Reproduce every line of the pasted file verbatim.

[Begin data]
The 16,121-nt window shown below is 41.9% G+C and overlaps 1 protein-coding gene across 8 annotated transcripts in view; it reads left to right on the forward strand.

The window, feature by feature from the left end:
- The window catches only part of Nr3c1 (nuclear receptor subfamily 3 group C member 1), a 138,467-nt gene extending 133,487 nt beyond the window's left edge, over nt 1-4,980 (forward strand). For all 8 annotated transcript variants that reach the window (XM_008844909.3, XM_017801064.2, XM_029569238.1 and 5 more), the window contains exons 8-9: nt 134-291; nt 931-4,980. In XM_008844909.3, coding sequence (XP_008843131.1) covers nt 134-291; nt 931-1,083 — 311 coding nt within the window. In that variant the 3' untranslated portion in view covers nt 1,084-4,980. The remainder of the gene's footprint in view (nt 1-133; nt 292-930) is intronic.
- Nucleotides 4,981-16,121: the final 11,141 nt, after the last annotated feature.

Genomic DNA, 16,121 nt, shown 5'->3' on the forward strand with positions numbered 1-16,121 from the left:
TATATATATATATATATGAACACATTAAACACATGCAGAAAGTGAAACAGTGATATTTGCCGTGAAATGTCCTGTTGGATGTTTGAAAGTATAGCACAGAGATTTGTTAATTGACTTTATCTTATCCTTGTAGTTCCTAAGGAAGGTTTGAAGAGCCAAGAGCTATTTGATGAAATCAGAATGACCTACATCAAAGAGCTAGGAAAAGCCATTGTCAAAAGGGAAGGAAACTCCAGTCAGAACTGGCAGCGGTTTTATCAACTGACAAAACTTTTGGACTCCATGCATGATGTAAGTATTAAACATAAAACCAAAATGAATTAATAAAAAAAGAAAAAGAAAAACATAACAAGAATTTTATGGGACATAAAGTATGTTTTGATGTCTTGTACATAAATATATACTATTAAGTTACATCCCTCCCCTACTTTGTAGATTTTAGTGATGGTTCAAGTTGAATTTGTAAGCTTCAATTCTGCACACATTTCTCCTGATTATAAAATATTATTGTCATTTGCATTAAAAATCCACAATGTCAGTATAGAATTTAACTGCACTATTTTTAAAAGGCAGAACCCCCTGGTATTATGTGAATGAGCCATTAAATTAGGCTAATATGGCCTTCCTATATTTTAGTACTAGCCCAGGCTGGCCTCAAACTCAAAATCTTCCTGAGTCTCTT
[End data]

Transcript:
The 16,121-nt window shown below is 41.9% G+C and overlaps 1 protein-coding gene across 8 annotated transcripts in view; it reads left to right on the forward strand.

The window, feature by feature from the left end:
- The window catches only part of Nr3c1 (nuclear receptor subfamily 3 group C member 1), a 138,467-nt gene extending 133,487 nt beyond the window's left edge, over nt 1-4,980 (forward strand). For all 8 annotated transcript variants that reach the window (XM_008844909.3, XM_017801064.2, XM_029569238.1 and 5 more), the window contains exons 8-9: nt 134-291; nt 931-4,980. In XM_008844909.3, coding sequence (XP_008843131.1) covers nt 134-291; nt 931-1,083 — 311 coding nt within the window. In that variant the 3' untranslated portion in view covers nt 1,084-4,980. The remainder of the gene's footprint in view (nt 1-133; nt 292-930) is intronic.
- Nucleotides 4,981-16,121: the final 11,141 nt, after the last annotated feature.

Genomic DNA, 16,121 nt, shown 5'->3' on the forward strand with positions numbered 1-16,121 from the left:
TATATATATATATATATGAACACATTAAACACATGCAGAAAGTGAAACAGTGATATTTGCCGTGAAATGTCCTGTTGGATGTTTGAAAGTATAGCACAGAGATTTGTTAATTGACTTTATCTTATCCTTGTAGTTCCTAAGGAAGGTTTGAAGAGCCAAGAGCTATTTGATGAAATCAGAATGACCTACATCAAAGAGCTAGGAAAAGCCATTGTCAAAAGGGAAGGAAACTCCAGTCAGAACTGGCAGCGGTTTTATCAACTGACAAAACTTTTGGACTCCATGCATGATGTAAGTATTAAACATAAAACCAAAATGAATTAATAAAAAAAGAAAAAGAAAAACATAACAAGAATTTTATGGGACATAAAGTATGTTTTGATGTCTTGTACATAAATATATACTATTAAGTTACATCCCTCCCCTACTTTGTAGATTTTAGTGATGGTTCAAGTTGAATTTGTAAGCTTCAATTCTGCACACATTTCTCCTGATTATAAAATATTATTGTCATTTGCATTAAAAATCCACAATGTCAGTATAGAATTTAACTGCACTATTTTTAAAAGGCAGAACCCCCTGGTATTATGTGAATGAGCCATTAAATTAGGCTAATATGGCCTTCCTATATTTTAGTACTAGCCCAGGCTGGCCTCAAACTCAAAATCTTCCTGAGTCTCTT